I was ruminating about this when I spied the field of red flowers just off Highway 290, between Fredericksburg and Johnson City, Texas. I grabbed my baseball cap to keep the sun out of my eyes and I grabbed the little Sony and went out to grab a few fun shots. Over time, this has evolved to become one of my favorite central Texas landscape photographs. At least, one of the favorite images taken by me.

While I had other good adventures with the camera it was removed from inventory during one of the never ending purges in which I try to rationalize my equipment into smaller and smaller circles of confusion. Fewer menus, fewer options = less user error; that's the theory, at any rate.  When the smoke cleared this year I woke up one day with no small, play cameras. Just the serious big cameras and the serious smaller cameras. The two Nikon full frame cameras and the very professional Olympus EM5.2 cameras. I will say that a stripped down Olympus OMD camera can masquerade pretty effectively as a "fun" and whimsical camera but there is still something about the IDEA of having an all-in-one machine that can make great, high res images, kick out remarkably good video and do it all without me having to make a single lens choice. I get the trade offs in visual style and high ISO capability in comparison with something like the Nikon D750 but there are always those scenarios that play around in my head were the knapsack with the combo-cam and a neoprene bag full of batteries is delightfully seductive...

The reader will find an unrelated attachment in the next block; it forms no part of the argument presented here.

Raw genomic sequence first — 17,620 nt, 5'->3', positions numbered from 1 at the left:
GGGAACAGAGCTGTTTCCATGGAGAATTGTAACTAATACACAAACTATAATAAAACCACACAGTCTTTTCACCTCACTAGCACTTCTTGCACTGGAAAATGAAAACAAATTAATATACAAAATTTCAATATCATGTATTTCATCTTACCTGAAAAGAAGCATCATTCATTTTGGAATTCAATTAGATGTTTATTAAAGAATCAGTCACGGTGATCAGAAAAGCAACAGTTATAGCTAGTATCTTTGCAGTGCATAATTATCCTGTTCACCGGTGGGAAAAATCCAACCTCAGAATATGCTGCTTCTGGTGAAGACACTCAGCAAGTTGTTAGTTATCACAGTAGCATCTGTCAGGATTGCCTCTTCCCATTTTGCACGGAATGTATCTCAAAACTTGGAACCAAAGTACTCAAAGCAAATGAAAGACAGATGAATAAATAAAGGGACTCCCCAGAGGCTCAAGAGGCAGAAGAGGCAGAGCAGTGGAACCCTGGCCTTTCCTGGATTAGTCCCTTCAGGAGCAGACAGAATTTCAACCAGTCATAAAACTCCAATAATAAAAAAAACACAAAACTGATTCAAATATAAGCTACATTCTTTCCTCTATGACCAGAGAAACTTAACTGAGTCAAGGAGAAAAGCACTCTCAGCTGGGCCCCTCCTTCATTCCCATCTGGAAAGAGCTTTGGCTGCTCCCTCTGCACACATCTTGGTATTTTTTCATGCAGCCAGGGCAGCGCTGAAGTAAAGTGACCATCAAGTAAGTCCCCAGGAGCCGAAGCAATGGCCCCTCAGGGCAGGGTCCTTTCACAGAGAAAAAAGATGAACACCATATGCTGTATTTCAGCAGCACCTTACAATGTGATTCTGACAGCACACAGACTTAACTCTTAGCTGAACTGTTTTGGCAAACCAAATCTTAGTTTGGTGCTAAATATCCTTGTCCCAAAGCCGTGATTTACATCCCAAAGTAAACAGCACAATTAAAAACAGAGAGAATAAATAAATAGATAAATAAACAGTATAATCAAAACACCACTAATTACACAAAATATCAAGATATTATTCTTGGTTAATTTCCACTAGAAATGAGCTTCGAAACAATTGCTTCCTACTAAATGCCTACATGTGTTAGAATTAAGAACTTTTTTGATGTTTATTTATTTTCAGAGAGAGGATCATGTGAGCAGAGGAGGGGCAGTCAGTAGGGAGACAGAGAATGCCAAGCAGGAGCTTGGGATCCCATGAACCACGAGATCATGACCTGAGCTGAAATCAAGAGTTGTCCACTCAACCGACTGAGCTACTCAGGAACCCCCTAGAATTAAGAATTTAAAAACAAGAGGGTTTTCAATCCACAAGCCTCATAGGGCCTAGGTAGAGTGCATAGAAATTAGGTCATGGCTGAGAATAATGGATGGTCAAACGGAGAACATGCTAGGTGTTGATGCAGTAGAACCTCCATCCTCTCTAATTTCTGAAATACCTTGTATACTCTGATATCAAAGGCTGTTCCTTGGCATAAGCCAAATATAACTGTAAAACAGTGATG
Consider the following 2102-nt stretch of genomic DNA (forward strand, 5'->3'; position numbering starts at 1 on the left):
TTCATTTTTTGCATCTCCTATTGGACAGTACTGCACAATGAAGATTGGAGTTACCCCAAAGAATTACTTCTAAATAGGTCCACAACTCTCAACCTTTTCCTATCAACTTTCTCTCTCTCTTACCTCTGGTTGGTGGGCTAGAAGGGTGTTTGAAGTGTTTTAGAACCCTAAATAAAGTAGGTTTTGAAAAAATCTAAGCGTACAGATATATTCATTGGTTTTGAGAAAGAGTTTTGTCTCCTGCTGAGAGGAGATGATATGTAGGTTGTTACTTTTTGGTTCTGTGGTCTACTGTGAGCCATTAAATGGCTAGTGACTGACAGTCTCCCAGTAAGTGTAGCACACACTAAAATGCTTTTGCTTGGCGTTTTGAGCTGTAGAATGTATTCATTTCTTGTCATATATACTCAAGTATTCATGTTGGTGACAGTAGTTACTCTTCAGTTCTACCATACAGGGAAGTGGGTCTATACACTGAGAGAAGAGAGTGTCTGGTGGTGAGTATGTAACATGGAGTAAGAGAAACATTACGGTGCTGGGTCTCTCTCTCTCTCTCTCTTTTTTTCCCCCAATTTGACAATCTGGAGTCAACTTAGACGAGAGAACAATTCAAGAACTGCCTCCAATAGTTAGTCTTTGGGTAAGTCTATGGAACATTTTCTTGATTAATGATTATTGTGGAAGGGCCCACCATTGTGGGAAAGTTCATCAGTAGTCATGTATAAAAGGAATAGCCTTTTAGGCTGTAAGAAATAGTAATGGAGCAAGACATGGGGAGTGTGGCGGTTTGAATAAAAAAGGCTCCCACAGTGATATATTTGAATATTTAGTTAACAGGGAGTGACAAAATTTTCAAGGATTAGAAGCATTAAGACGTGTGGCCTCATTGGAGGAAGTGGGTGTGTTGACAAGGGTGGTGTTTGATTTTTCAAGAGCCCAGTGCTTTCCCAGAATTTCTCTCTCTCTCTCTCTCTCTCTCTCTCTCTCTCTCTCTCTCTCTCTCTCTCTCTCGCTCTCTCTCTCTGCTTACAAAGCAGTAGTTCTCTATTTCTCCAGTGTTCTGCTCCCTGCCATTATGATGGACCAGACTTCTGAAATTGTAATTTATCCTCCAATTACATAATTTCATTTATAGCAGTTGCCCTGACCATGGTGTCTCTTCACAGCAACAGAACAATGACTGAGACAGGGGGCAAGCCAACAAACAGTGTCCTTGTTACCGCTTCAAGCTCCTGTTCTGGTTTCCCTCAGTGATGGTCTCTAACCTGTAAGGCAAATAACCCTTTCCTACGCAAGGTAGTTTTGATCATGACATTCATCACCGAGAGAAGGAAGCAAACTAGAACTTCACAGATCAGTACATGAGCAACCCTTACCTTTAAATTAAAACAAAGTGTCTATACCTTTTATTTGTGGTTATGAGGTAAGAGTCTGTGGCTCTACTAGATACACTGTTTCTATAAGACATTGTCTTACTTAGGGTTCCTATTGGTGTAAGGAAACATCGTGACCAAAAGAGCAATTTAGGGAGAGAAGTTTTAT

I had effectively fought off the siren call of the ├╝ber all-in-one camera until I made the mistake of agreeing to meet a friend for lunch. I had been forewarned; I knew he intended to bring his latest purchase. I knew he meant to come sporting the new iteration of the Sony; the RX10 type 2.

At the outset I'll say that part of the subliminal attraction of the camera is the fact that it is externally almost identical to its ancestor. To me this means that the engineers and the market agreed that this design was as nearly perfect as it should be. Why wouldn't it be? There would be a move to change it if not. The difference is, of course, in the guts.